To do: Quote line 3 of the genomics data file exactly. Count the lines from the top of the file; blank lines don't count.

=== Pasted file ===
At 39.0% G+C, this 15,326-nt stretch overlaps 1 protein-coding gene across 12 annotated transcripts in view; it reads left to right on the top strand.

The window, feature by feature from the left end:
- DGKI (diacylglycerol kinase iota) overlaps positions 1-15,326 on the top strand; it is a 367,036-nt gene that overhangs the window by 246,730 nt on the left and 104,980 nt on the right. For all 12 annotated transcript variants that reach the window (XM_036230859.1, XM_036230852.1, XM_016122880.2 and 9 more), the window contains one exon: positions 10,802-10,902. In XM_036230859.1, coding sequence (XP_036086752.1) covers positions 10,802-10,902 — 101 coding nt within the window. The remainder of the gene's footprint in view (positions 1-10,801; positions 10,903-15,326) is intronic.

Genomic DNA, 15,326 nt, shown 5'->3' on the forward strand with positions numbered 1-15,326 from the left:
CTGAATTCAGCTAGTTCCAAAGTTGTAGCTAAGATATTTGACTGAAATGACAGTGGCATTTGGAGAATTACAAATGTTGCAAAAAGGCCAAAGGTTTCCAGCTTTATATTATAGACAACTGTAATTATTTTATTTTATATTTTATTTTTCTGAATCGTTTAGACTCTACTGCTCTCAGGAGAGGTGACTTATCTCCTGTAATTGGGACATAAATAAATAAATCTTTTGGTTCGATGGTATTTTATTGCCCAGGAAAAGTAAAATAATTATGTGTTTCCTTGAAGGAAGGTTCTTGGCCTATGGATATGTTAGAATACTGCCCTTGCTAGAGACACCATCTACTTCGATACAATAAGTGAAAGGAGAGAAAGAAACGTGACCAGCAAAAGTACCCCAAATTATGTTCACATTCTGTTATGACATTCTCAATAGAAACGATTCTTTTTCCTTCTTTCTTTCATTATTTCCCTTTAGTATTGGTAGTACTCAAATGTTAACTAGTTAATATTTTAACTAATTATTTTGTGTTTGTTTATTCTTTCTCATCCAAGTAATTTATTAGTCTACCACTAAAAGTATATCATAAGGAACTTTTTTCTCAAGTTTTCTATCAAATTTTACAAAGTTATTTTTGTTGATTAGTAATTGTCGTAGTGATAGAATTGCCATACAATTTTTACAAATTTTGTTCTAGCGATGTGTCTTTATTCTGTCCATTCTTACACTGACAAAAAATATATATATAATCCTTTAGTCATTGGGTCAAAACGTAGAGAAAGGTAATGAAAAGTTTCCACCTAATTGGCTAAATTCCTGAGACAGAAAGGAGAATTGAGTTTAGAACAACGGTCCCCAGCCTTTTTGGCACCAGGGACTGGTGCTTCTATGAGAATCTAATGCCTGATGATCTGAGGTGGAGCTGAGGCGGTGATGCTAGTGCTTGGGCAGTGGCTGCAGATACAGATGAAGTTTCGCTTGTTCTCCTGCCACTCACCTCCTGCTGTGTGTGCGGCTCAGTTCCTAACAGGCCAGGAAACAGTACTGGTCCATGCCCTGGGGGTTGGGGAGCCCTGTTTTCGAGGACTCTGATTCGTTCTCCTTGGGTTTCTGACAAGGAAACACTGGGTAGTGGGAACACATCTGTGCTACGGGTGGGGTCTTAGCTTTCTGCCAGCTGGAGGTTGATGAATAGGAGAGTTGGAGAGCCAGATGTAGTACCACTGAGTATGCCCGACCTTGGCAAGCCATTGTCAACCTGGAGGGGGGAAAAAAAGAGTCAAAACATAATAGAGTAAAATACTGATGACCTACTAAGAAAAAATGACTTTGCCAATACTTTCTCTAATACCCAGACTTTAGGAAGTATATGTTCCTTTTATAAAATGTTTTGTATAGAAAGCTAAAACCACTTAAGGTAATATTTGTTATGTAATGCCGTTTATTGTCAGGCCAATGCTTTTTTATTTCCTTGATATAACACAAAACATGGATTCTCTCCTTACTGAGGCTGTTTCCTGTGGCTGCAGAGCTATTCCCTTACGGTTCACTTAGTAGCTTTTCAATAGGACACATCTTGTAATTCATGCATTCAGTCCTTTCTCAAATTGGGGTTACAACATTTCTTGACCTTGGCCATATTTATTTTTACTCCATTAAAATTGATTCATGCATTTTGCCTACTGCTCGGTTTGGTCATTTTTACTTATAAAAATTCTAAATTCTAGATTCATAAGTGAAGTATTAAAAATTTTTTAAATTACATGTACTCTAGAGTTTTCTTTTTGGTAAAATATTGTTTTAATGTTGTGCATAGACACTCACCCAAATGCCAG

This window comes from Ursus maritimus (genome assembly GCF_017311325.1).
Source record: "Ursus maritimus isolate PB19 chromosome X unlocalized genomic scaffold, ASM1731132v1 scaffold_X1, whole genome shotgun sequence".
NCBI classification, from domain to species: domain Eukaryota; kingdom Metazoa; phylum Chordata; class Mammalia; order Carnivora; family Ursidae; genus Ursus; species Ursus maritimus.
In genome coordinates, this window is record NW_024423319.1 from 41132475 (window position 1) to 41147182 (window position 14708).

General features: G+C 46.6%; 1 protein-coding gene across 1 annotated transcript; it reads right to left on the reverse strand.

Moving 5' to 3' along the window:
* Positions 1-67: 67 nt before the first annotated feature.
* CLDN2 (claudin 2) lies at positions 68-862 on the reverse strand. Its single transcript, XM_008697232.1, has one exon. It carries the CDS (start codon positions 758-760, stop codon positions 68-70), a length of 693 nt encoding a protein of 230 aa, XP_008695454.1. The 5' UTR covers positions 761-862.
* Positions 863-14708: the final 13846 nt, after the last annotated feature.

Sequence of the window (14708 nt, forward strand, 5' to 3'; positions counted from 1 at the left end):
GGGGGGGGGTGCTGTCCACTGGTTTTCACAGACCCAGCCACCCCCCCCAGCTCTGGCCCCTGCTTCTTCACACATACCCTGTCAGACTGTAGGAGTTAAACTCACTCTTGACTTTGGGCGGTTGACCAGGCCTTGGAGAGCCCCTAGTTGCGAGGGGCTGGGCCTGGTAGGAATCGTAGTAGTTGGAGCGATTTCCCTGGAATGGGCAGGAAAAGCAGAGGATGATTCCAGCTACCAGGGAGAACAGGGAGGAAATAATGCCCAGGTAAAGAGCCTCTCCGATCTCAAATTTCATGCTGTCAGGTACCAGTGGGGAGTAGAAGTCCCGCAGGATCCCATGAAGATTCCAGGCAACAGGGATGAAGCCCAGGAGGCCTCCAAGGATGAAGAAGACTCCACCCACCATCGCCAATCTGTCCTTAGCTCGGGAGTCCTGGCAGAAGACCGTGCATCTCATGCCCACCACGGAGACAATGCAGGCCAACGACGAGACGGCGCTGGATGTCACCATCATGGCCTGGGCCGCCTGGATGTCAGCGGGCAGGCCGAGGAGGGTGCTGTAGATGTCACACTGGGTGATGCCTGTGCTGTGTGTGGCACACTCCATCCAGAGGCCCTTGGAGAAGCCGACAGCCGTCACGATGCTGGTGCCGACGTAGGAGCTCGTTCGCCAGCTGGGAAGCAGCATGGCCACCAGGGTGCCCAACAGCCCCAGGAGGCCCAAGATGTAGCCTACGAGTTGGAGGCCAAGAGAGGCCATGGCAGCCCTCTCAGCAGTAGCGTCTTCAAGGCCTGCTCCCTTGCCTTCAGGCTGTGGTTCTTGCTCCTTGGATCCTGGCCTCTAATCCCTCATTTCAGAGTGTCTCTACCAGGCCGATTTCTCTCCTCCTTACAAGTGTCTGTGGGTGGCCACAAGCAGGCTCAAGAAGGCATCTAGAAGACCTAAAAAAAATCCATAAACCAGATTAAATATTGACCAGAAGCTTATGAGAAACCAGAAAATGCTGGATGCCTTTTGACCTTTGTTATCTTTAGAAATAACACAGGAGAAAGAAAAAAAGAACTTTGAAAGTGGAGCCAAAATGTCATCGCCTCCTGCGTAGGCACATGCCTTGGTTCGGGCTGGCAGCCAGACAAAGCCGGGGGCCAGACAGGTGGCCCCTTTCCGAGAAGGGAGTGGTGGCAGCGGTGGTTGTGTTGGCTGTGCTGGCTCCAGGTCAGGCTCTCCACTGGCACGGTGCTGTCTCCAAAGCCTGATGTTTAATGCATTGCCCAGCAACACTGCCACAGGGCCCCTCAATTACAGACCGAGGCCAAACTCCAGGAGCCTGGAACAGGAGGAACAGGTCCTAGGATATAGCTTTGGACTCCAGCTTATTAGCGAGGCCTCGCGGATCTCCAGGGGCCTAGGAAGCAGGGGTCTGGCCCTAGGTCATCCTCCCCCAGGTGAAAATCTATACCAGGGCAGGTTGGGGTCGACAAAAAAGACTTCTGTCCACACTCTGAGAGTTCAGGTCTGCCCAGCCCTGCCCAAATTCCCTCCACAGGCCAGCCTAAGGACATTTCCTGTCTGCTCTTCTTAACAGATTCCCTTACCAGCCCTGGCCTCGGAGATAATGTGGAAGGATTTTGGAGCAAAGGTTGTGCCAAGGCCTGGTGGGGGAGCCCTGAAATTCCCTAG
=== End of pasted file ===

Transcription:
- DGKI (diacylglycerol kinase iota) overlaps positions 1-15,326 on the top strand; it is a 367,036-nt gene that overhangs the window by 246,730 nt on the left and 104,980 nt on the right. For all 12 annotated transcript variants that reach the window (XM_036230859.1, XM_036230852.1, XM_016122880.2 and 9 more), the window contains one exon: positions 10,802-10,902. In XM_036230859.1, coding sequence (XP_036086752.1) covers positions 10,802-10,902 — 101 coding nt within the window. The remainder of the gene's footprint in view (positions 1-10,801; positions 10,903-15,326) is intronic.